Excess Phosphorus Levels

An abundance of phosphorous in soil can displace the available sulfur, contributing to sulfur deficiency.

Adverse Soil Conditions

Acidic soil, soils that are too silty or sandy, soils at higher elevations or that have low levels of organic matter are often sulfur deficient.

Identifying Sulfur Deficiency

“There are several reasons why soil testing is not particularly useful for predicting S deficiency. First, soil sampling is usually performed in the fall or early spring of the year and second, only the upper 6 to 8 inches of soil is typically sampled. Soil testing may overestimate S availability if SO4-S is leached below the crop root zone prior to crop need for S. Conversely, SO4-S remaining in the crop root zone, but below the sampling zone and available to the crop, will not be measured with traditional sampling depths. Third, commonly utilized soil testing methods do not measure organic S which can be a significant source of crop S uptake after microbial mineralization. Sulfur deficiencies are notoriously transient because as the season progresses crops often access S deeper in the soil profile and warmer temperatures result in S mineralization from OM and crop residues.” –Purdue University Department of Agronomy, July 11, 2017

Most plants suffering from sulfur deficiency will exhibit specific symptoms. In corn crops, sulfur deficiency is often exhibited by a yellowing of the plant, particularly between the veins in the leaves. This appears similar to nitrogen deficiency, but with one key difference. Sulfur deficiency affects the youngest, upper leaves first, whereas nitrogen deficiency first appears on the lower, older leaves of the plant.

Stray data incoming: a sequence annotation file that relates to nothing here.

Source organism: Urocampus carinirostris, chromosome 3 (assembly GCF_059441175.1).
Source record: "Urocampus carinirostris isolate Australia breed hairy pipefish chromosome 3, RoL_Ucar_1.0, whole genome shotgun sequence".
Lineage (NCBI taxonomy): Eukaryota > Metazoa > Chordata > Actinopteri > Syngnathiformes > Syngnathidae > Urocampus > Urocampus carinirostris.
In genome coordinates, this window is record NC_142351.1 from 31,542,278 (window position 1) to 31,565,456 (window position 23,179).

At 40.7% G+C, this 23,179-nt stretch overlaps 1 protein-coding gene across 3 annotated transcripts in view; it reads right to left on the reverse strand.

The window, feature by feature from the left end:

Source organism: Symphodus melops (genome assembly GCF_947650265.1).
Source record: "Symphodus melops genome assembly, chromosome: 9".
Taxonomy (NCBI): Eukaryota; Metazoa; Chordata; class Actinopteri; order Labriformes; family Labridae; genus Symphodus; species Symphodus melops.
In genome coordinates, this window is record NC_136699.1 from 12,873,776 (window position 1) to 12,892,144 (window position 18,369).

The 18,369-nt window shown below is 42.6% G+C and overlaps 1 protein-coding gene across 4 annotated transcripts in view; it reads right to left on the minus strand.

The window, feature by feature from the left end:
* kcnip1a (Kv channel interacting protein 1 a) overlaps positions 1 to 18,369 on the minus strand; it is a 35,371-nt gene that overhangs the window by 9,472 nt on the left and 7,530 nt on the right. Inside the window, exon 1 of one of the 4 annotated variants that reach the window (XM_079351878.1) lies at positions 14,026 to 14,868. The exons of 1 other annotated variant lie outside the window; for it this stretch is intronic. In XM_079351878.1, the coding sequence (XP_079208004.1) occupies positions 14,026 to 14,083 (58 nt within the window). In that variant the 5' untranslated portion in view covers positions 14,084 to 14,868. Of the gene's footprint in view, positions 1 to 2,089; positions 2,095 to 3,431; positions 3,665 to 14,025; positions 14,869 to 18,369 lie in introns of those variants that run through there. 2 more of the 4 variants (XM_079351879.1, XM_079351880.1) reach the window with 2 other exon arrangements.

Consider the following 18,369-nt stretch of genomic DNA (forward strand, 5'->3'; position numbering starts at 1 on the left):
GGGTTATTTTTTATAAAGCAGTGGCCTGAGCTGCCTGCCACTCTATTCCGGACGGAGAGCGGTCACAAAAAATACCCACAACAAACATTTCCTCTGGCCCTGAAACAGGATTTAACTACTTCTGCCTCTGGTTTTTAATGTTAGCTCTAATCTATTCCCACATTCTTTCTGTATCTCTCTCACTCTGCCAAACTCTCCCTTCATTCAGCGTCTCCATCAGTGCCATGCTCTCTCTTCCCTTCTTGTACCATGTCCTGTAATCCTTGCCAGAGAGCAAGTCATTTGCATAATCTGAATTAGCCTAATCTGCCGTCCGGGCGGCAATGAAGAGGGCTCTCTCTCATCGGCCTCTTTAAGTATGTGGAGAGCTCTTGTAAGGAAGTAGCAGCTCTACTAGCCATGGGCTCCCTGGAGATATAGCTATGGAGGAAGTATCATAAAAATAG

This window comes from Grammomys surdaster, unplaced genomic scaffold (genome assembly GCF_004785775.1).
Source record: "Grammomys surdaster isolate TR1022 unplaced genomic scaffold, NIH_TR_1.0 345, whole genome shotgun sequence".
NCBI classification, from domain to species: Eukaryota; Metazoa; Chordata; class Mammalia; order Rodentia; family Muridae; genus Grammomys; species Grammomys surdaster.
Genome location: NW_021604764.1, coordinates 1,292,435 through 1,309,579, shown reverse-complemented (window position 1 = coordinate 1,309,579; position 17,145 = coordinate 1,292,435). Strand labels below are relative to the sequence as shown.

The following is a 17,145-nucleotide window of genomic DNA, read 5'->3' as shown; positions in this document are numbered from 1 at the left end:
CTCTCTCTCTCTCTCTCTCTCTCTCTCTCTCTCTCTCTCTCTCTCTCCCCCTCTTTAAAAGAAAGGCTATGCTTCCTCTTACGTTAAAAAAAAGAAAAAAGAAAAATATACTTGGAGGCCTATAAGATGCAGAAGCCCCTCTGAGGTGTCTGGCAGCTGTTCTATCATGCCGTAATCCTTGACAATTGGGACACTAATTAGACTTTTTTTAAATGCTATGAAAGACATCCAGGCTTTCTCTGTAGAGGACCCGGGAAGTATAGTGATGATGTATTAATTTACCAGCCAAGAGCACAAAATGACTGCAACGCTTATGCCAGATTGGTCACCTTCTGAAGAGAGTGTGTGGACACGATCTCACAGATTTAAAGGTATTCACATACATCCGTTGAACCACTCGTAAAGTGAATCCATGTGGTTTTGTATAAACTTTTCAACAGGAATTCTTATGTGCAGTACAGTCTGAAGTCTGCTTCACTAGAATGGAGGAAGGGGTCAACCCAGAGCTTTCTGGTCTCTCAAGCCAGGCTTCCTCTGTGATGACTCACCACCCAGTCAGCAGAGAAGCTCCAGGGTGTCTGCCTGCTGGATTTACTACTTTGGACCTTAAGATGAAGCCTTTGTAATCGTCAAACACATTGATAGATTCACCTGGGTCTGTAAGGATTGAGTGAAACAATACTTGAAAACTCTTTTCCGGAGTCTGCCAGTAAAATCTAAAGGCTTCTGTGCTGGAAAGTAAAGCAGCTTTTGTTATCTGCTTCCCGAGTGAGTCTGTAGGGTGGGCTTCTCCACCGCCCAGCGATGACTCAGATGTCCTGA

Other plants such as soybeans, wheat and alfalfa exhibit similar symptoms, always beginning with the youngest tissue.

Slow growth and delayed maturity of leaves can also be a sign of sulfur deficiency. This causes plants to appear spindly with thinning stems.

The symptoms of sulfur deficiency are not usually uniform across fields and may appear in spots or streaks. These are often areas where the soil is colder or wetter, making it more difficult for sulfur to mineralize and become available for plant uptake.

If sulfur deficiency continues, symptoms such as yellowing leaves will spread to older leaves, making it more difficult to determine whether nitrogen deficiency or sulfur deficiency is the problem. In some cases, a crop can be deficient in both nutrients.

Sulfur deficiency can also be difficult to detect, since symptoms may not appear until the deficiency has become severe.

A plant tissue analysis is always the best way to determine if the observed symptoms are the result of a sulfur deficiency.

Correcting Sulfur Deficiency

Many products are available to correct sulfur deficiency and the one you use will largely depend on the soil conditions of the field and whether other deficiencies are also observed.